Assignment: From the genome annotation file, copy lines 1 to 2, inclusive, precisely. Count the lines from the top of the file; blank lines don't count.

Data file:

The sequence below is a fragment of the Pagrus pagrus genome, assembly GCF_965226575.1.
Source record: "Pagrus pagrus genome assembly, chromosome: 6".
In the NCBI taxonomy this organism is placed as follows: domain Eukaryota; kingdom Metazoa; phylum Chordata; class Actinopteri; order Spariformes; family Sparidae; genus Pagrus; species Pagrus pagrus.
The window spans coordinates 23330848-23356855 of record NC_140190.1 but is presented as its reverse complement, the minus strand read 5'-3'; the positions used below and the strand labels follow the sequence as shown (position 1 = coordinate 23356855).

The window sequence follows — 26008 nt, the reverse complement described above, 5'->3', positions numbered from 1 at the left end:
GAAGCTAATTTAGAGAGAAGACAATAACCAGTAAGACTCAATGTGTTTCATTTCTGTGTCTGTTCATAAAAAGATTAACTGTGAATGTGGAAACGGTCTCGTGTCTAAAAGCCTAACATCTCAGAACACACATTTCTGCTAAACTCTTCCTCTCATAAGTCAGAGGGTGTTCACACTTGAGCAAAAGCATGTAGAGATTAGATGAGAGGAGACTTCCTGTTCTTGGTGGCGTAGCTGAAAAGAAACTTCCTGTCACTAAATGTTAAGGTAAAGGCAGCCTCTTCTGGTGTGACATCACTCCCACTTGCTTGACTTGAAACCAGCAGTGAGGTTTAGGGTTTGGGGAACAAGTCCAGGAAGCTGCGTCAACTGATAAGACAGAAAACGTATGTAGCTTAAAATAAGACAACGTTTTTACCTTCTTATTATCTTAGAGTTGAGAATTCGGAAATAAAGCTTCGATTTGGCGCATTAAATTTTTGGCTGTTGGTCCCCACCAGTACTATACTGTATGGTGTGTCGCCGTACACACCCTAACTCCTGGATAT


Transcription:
The sequence below is a fragment of the Pagrus pagrus genome, assembly GCF_965226575.1.
Source record: "Pagrus pagrus genome assembly, chromosome: 6".